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Lockheed L-242


Carrierborne Supersonic Navy Interceptor Proposal


United States | 1953



"The Lockheed L-242 was a simple, proposed navalized conversion of the land-based supersonic F-104 Starfighter eventually taken on by the USAF."

Power & Performance
Those special qualities that separate one aircraft design from another. Performance specifications presented assume optimal operating conditions for the Lockheed L-242 Carrierborne Supersonic Navy Interceptor Proposal.
1 x Wright TJ31B3 (J65, Armstrong-Siideley "Sapphire") afterburning turbojet engine developing 7,600lb of thrust dry and up to 11,000lb of thrust with reaheat.
Propulsion
786 mph
1,265 kph | 683 kts
Max Speed
52,001 ft
15,850 m | 10 miles
Service Ceiling
488 miles
785 km | 424 nm
Operational Range
39,500 ft/min
12,040 m/min
Rate-of-Climb
Structure
The nose-to-tail, wingtip-to-wingtip physical qualities of the Lockheed L-242 Carrierborne Supersonic Navy Interceptor Proposal.
1
(MANNED)
Crew
48.2 ft
14.70 m
O/A Length
22.1 ft
(6.75 m)
O/A Width
16,667 lb
(7,560 kg)
Empty Weight
18,783 lb
(8,520 kg)
MTOW
Armament
Available supported armament and special-mission equipment featured in the design of the Lockheed L-242 Carrierborne Supersonic Navy Interceptor Proposal provided across 4 hardpoints.
PROPOSED:
4 x 20mm internal automatic cannons in lower nose assembly.

Also support for 50mm air-to-air rockets and early-form ait-to-air missiles.


X
X
X
X
Hardpoints Key:


Centerline
Wingroot(L)
Wingroot(R)
Wing
Wingtip
Internal
Not Used
Variants
Notable series variants as part of the Lockheed L-242 family line.
L-242 - Base Project Designation.


Authored By: Staff Writer | Last Edited: 08/03/2022 | Content ©www.MilitaryFactory.com | The following text is exclusive to this site; No A.I. was used in the generation of this content.

The Lockheed L-242 project fighter was a proposed navalized version of the classic Lockheed F-104 "Starfighter" supersonic interceptor (detailed elsewhere on this site) intended for the United States Navy (USN). The design emerged in 1953 in an effort to provide the service with its first true supersonic performer (concerning straightline performance, not just in a diving action) and was developed alongside the land-based form which was eventually taken into United States Air Force (USAF) service as the Starfighter in February of 1958.

Like its Air Force counterpart, the L-242 retained the iconic ultra-thin and stubby wing mainplanes. These were of straight general design, fitted midway along the sides of the fuselage, and sported tapering at both the leading and trailing edges along with clipped tips. The wings emanated from the intake housings which straddled the fuselage and were used to aspirate the air-breathing engine within. The cockpit remained along the dorsal line of the well-pointed nose assembly and the tail unit utilized a high-mounted "T-style" arrangement with all-moving planes for enhanced agility. For ground-running, the same retractable (wheeled) tricycle undercarriage would remain in play.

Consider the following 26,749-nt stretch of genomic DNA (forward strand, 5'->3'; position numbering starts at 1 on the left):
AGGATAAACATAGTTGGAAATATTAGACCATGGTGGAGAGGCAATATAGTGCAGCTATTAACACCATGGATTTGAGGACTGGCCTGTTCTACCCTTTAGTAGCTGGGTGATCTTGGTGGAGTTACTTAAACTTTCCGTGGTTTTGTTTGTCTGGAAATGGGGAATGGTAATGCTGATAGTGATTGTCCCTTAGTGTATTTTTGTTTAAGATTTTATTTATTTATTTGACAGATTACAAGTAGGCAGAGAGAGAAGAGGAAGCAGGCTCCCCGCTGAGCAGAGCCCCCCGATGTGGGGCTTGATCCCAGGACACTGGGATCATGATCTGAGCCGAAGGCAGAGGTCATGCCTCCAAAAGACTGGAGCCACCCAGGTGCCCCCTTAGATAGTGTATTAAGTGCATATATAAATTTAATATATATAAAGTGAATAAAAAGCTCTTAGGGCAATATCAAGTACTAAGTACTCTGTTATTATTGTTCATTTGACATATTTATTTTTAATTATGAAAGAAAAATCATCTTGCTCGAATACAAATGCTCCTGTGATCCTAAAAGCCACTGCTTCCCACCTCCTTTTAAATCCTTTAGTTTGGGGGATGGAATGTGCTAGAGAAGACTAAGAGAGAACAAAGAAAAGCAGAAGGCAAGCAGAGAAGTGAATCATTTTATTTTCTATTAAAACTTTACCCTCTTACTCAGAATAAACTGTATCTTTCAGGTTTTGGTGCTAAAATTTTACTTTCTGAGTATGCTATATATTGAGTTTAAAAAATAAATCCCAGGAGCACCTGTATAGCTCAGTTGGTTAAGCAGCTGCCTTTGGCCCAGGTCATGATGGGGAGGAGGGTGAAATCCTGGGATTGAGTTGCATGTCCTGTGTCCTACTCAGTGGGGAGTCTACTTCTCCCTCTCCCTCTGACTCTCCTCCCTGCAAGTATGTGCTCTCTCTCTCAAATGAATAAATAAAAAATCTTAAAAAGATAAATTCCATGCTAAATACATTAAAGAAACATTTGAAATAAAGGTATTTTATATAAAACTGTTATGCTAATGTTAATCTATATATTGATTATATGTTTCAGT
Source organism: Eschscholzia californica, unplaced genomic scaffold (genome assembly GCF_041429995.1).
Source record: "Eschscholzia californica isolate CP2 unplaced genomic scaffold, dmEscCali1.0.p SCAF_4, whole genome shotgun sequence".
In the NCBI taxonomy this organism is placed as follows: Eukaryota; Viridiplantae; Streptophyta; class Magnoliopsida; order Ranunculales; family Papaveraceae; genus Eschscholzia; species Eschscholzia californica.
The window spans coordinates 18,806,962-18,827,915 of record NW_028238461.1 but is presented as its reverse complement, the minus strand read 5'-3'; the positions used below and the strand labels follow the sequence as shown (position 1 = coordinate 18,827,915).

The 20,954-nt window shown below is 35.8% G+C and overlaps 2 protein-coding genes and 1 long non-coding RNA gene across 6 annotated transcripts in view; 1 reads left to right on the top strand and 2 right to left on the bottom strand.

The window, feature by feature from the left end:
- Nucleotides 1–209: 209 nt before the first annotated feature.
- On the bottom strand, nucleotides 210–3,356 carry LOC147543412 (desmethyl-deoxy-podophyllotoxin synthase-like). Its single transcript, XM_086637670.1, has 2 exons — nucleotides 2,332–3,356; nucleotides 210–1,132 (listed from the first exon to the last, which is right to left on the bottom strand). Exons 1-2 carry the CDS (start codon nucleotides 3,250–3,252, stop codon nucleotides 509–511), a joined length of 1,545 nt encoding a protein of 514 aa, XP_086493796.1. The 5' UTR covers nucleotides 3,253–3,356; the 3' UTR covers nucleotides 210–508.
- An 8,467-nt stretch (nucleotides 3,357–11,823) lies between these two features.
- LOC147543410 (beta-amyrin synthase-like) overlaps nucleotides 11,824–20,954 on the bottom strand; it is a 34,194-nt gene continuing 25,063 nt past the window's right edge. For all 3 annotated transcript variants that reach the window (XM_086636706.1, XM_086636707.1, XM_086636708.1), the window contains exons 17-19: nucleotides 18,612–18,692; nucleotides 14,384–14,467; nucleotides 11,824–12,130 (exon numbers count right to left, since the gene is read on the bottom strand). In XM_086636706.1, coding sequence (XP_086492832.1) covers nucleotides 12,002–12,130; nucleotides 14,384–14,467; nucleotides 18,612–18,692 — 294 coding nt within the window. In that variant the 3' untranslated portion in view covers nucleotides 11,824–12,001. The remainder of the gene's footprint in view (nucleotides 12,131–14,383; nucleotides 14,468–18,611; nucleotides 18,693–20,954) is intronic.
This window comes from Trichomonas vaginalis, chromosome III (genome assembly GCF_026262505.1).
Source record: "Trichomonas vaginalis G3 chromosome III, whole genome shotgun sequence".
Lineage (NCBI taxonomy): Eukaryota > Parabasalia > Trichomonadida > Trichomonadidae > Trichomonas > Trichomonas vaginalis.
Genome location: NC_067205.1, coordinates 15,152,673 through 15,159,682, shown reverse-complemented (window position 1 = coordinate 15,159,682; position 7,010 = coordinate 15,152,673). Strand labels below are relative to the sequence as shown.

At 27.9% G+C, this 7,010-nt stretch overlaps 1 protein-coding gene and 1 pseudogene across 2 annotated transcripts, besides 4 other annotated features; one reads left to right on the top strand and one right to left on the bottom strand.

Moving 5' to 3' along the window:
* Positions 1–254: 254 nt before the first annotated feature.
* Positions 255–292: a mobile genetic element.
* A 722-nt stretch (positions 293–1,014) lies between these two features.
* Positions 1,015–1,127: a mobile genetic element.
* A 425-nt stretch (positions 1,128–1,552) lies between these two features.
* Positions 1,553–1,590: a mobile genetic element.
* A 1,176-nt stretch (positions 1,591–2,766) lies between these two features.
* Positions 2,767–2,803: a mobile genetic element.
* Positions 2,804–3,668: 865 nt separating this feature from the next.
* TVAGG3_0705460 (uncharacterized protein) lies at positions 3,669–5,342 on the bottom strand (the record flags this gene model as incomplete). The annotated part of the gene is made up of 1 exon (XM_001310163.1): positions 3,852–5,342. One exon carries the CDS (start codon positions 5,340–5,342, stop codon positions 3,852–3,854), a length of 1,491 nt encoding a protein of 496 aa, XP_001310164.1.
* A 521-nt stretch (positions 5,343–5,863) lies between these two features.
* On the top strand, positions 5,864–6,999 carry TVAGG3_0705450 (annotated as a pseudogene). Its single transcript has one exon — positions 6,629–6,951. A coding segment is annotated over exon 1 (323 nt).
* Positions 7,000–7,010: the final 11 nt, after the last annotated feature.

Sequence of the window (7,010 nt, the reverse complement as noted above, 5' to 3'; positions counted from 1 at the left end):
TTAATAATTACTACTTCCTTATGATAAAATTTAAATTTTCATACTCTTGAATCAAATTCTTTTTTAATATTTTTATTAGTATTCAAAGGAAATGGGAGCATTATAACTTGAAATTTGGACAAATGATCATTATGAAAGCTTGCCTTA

Due to the inherently short nature of the mainplanes, no wing-folding would be needed aboard American carriers for storage. As a carrierborne aircraft, however, the design as to carry the requisite launching equipment for deck-based take-offs and an arrestor hook for carrier landings.

Standard armament would center on 4 x 20mm internal automatic cannons seated under the cockpit floor with two gun ports positioned to a fuselage side. Beyond this, the aircraft would have had provision for new-generation Air-to-Air Missiles (AAMs) as well as aerial rockets of the 50mm variety. As in the F-104, the L-242 would have carried wingtip fuel tanks for extended operational ranges. Internally, the fighter would be equipped with the APG-34 series radar system to enhance air-to-air capability over water.

Several high-profile engine options were available with engineers eventually settling on the Wright TJ31B3 afterburning turbojet offering between 7,500lb (dry) and 11,000lb (with reheat) of thrust. This was the American local-production version of the British Armstrong-Siddeley "Sapphire" used in the Gloster Javelin, Handley Page Victory, and Hawker Hunter designs. Wright produced this engine under license as the "J65" which went on to power such Navy fighters as the Douglas A-4 "Skyhawk" and Grumman F-11 "Tiger".

With room to grow in the design, the aircraft could later be fitted with uprated, more efficient and higher-performance powerplants as technology and mission need dictated.

As finalized, the fighter had an overall length of 48.2 feet with a wingspan of just 22 feet. Take-off weight was to reach 18,800lb. Performance-wise, this supersonic performer was rated with a maximum speed of Mach 1.75 on full afterburner. Rate-of-climb was just short of 40,000 feet-per-minute reaching altitudes beyond 50,000 feet. Operational combat radius was 485 miles.

At any rate, the L-242 was not selected for further work.

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Operators
Global customers who have evaluated and/or operated the Lockheed L-242. Nations are displayed by flag, each linked to their respective national aircraft listing.

Total Production: 0 Units

Contractor(s): Lockheed Corporation - USA
National flag of the United States

[ United States (cancelled) ]
1 / 1
Image of the Lockheed L-242
Image copyright www.MilitaryFactory.com; No Reproduction Permitted; USAF version pictured.

Going Further...
The Lockheed L-242 Carrierborne Supersonic Navy Interceptor Proposal appears in the following collections:
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